(Yeah, it's crazy; we know!)

Appraisal

Days 15 - 25

If the buyer is using a loan to purchase the home, the bank will hire an appraiser on the buyer's behalf (and expense) to inspect the property and determine its value.

Between the home inspection cost and the appraisal cost, once the appraisal is ordered the buyer has spent about $1,500 to $2,000 in nonrefundable services so far.

If the appraisal value is lower than the contract price, we can expect another attempted renegotiation here.

Survey

Day 17

If the property is a single family home or land, normally the seller will pay for a survey to be completed, typically costing $900-$2,000. The survey will show the boundaries of the property and will highlight any encroachments on or by the neighbors.

Termite Inspection

Day 20

In the first few days of the escrow period, the buyer will select a termite inspector. On about day 20 or so, the inspector will investigate the home and produce a report showing any termite infestation that may be present.

 

Typically, the seller pays for the inspection -- usually around $500-$700 -- and pays for any termite treatment that may need to occur. Termite treatment can vary between $250 to $3,000, depending on the extent of the treatment needed.

Loan Approval and Down Payment

Day 30

Nearing the end of the transaction, the lender will provide a conditional loan approval letter and a few days later the final loan approval letter. It gets very hard for the buyer to cancel a contract once conditional loan approval has been delivered.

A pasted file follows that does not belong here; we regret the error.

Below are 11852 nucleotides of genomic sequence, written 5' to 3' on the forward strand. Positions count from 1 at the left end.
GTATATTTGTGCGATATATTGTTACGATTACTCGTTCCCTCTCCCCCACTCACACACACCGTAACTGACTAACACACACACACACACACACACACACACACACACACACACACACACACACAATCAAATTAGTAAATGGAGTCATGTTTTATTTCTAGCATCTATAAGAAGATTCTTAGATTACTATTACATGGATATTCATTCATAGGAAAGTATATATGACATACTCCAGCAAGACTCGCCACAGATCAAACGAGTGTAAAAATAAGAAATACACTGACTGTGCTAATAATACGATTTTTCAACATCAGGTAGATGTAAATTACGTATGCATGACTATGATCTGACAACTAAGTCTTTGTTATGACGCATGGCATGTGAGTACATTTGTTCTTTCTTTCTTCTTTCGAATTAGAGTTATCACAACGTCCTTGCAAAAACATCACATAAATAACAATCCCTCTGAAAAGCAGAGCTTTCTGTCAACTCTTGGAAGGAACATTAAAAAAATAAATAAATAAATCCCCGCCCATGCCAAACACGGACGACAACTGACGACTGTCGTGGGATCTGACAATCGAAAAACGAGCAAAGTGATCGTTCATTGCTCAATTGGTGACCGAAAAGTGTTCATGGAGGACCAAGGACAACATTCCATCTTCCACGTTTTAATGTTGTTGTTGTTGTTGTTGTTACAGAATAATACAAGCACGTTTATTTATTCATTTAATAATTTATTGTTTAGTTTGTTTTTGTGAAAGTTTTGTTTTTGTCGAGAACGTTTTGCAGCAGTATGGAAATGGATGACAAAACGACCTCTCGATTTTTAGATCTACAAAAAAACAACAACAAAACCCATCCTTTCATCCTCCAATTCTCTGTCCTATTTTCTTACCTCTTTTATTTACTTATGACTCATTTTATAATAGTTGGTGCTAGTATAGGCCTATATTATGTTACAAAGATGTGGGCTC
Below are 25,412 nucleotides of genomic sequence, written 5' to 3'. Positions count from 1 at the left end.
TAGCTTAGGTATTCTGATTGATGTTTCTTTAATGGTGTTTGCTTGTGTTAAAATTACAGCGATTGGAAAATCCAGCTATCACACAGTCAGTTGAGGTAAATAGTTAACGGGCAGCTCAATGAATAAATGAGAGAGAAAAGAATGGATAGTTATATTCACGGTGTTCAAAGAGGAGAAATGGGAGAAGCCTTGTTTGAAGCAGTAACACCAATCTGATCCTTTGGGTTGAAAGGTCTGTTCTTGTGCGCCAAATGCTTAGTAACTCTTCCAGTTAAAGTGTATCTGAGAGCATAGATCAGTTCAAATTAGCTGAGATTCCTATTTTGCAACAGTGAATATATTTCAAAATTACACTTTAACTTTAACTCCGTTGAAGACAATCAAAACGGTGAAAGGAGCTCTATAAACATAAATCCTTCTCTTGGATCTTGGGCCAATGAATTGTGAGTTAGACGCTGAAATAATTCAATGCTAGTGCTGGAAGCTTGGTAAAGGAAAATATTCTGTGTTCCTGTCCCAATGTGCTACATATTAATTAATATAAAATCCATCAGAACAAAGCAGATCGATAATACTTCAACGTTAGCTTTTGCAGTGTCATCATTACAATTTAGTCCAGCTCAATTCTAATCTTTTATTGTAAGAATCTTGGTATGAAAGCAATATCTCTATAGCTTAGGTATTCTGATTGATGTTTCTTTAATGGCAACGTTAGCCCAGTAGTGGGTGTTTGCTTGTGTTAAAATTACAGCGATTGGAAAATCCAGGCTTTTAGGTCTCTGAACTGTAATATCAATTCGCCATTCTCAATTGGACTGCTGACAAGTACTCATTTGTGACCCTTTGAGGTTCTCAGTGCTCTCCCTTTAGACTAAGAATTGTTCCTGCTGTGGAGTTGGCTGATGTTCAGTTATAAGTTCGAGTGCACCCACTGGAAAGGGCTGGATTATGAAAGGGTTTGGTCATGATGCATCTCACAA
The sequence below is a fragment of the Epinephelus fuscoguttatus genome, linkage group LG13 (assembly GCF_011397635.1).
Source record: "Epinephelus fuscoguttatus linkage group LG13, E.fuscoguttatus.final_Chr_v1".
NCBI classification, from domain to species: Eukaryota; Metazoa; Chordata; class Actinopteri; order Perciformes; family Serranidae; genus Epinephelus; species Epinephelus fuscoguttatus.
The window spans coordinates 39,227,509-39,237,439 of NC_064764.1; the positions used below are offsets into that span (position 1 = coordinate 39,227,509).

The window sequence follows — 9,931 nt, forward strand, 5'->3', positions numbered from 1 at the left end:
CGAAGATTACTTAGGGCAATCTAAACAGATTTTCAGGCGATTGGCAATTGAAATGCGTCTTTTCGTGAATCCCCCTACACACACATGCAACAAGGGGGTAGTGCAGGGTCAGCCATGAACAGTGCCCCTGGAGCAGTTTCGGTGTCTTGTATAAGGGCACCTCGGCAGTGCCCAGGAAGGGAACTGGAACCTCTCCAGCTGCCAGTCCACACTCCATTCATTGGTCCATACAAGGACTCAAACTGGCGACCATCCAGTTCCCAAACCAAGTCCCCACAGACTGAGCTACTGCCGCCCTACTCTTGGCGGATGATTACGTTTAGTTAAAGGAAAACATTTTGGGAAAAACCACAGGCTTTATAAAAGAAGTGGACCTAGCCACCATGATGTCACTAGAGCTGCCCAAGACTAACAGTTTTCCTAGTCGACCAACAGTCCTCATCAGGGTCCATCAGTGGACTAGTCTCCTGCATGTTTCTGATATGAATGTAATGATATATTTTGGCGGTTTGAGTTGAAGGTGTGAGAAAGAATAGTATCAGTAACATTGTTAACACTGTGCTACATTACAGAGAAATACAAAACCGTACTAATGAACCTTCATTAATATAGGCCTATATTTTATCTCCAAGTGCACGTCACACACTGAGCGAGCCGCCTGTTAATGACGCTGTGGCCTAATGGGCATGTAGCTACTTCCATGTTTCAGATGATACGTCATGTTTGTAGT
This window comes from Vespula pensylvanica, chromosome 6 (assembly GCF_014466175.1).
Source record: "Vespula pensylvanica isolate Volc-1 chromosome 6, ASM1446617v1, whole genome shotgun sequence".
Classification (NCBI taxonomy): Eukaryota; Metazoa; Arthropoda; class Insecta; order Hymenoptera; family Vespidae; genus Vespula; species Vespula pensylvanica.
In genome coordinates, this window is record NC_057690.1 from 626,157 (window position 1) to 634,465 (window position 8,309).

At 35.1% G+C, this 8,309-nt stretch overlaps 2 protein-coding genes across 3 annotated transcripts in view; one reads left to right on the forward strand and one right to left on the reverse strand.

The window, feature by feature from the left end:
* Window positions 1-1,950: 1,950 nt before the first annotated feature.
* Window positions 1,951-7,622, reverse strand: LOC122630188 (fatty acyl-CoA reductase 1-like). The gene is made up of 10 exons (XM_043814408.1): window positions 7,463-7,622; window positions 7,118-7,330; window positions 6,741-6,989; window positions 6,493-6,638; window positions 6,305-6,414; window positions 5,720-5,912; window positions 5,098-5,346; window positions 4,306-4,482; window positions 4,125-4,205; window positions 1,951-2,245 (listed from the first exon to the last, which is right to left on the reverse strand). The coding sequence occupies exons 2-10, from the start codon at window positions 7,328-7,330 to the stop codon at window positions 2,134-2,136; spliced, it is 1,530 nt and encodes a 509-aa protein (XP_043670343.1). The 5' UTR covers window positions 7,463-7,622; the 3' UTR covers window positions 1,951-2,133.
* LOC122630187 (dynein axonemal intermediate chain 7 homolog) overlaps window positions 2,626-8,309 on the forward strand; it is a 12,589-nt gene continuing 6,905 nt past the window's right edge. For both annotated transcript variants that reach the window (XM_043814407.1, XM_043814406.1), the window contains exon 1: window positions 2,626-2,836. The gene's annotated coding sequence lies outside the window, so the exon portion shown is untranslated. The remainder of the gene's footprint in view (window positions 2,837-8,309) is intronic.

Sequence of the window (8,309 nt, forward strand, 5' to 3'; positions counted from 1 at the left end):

Around the same time, the buyers should move the remainder of their down payment (in addition to the earnest money deposit already made) to escrow. Normally, the buyers will wire these funds to escrow.

Signing and Final Walk-Through

Days 30 - 32

The buyer will do one last walk-through to make sure the property is in its expected condition. If they find anything, we may have to do some last-minute fixes. (Stuff breaks, so sometimes prep doesn't account for everything.)

The escrow company will prepare a pile of documents for you to sign. Many sellers confuse "signing" with "closing," but they are two different things. In Hawaii, signing typically happens 4 to 7 days prior to closing.

Closing!

Day 35
(or 45, or 60)

Most transactions in Hawaii take about 45 days to complete, but there is a lot of variation. They can close in 21 days, or they can take several months in extreme situations. We aim for 35-day transactions, which are seen as speedy but often doable.

 

As you may imagine, then, the dates and timelines above are approximate.

In Hawaii, escrow submits the deed -- which transfers the property from seller to buyer -- and other documents to Hawaii's Bureau of Conveyances (BOC) 2 days ahead of the scheduled closing date. On or around 8am on the morning of closing, escrow is notified by the BOC that the documents have recorded. Then escrow informs the parties of the same.

Closing is when keys and money change hands.

bottom of page